By Airman 1st Class David Phaff, 47th Flying Training Wing public affairs
/ Published June 07, 2021
Airman 1st Class David Phaff poses for a photo on the flight line on Mar. 24, 2021, at Laughlin Air Force base, Texas. This airman is a aerial photographer who specializes capturing content while flying in aircraft. (U.S. Air Force photo by Master Sgt. JT May III)
A standard training T-38 flight on Apr. 07, 2021 at Laughlin Air Force Base Texas. The T-38 is the standard aircraft for training pilots who are tracking in the fighter aircraft. (U.S. Air Force photo by Airman 1st Class David Phaff)
Airman 1st Class David Phaff sits waiting for take off to begin and capture photos and video of aircraft as they fly in several formations on Apr. 20, 2021, at Laughlin Air Force Base, Texas. An aerial photography mission is to capture content while flying with pilots to help document the Air Force mission. (U.S. Air Force photo by Airman 1st Class David Phaff)
The 434th Flying Training Squadron flagship flies cross-country from Laughlin Air Force Base, Texas, Mar. 20. 2021. The 434th FTS flagship is a symbol of the squadron spirit, and this flagship was painted to commemorate the P-51 Mustang from World War II, flown by Robin Olds.(U.S. Air Force photo by Airman 1st Class David Phaff)
Airman 1st Class David Phaff sits waiting for take off to begin and capture photos and video of aircraft as they fly in several formations on May 2, 2021 at Corpus Christi, Texas. An aerial photography mission is to capture content while flying with pilots to help document the Air Force mission. (U.S. Air Force photo by Airman 1st Class David Phaff)
A six-ship dissimilar formation consisting of two T-1A Jayhawks, two T-38 Talons, and two T-6A Texan II aircrafts from Laughlin Air Force Base, Texas, practice advanced maneuvering May, 2, 2021. Instructor pilots from the 434th, 87th and 85th Flying Training Squadrons demonstrated the flying proficiency all Air Force student pilots receive during their 52-week Specialized Undergraduate Pilot Training, before being assigned to their operational career airframe. (U.S. Air Force photo by Airman 1st Class David Phaff)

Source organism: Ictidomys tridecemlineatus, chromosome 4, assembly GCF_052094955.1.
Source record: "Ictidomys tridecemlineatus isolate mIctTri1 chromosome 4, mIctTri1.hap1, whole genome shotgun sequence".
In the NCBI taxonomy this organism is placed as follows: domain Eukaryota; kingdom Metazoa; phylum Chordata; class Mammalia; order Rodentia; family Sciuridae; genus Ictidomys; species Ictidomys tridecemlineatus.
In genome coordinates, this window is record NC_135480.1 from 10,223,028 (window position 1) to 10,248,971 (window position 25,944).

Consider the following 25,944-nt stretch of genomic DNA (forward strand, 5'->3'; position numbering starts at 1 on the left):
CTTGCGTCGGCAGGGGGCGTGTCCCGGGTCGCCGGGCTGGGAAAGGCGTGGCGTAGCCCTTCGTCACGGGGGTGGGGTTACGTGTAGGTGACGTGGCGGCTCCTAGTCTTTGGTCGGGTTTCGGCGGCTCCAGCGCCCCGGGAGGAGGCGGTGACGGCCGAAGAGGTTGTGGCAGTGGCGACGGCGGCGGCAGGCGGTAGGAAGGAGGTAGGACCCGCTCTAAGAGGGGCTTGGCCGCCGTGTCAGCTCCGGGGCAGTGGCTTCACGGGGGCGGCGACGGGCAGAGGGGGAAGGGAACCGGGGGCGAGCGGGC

An Adrenaline infusing rush, like jumping head-first into icy cold water, that creates an overwhelming sense of nervousness in the pit of my stomach. This is what it felt like the first time I flew in a T-6 Texan II. I soon realized I might have one of the best jobs and office views in the Air Force.
When I first joined, I didn't think I would ever be in a fighter, heavy or a small propeller plane. I assumed I’d be the one taking photos or video outside the aircraft as they zoom overhead.
I might have started out with my feet firmly planted on the ground watching the excitement, but that wouldn't be the case for long.
After being a Laughlin for only a couple short months, I was asked if I wanted to become an aerial photographer and get certified to fly in all trainer aircraft.
I responded with the most pressing question that came to mind, “Do I get my own flight suit?”